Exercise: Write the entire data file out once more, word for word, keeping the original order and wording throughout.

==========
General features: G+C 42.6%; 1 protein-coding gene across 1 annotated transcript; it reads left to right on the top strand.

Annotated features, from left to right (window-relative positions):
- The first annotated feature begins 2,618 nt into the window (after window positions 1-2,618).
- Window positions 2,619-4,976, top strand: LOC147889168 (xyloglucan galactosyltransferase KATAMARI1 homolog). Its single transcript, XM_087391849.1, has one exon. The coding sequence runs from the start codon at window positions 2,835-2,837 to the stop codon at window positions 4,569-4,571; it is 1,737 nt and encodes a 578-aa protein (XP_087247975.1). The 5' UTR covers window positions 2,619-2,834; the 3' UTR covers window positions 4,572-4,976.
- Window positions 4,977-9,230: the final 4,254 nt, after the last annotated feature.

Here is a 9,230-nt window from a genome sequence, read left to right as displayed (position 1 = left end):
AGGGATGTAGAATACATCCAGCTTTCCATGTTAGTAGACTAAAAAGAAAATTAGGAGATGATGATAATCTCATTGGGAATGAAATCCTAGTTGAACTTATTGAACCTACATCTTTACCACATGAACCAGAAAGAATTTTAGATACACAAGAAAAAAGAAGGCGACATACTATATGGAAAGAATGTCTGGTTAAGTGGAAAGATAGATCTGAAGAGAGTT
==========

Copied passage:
General features: G+C 42.6%; 1 protein-coding gene across 1 annotated transcript; it reads left to right on the top strand.

Annotated features, from left to right (window-relative positions):
- The first annotated feature begins 2,618 nt into the window (after window positions 1-2,618).
- Window positions 2,619-4,976, top strand: LOC147889168 (xyloglucan galactosyltransferase KATAMARI1 homolog). Its single transcript, XM_087391849.1, has one exon. The coding sequence runs from the start codon at window positions 2,835-2,837 to the stop codon at window positions 4,569-4,571; it is 1,737 nt and encodes a 578-aa protein (XP_087247975.1). The 5' UTR covers window positions 2,619-2,834; the 3' UTR covers window positions 4,572-4,976.
- Window positions 4,977-9,230: the final 4,254 nt, after the last annotated feature.

Here is a 9,230-nt window from a genome sequence, read left to right as displayed (position 1 = left end):
AGGGATGTAGAATACATCCAGCTTTCCATGTTAGTAGACTAAAAAGAAAATTAGGAGATGATGATAATCTCATTGGGAATGAAATCCTAGTTGAACTTATTGAACCTACATCTTTACCACATGAACCAGAAAGAATTTTAGATACACAAGAAAAAAGAAGGCGACATACTATATGGAAAGAATGTCTGGTTAAGTGGAAAGATAGATCTGAAGAGAGTT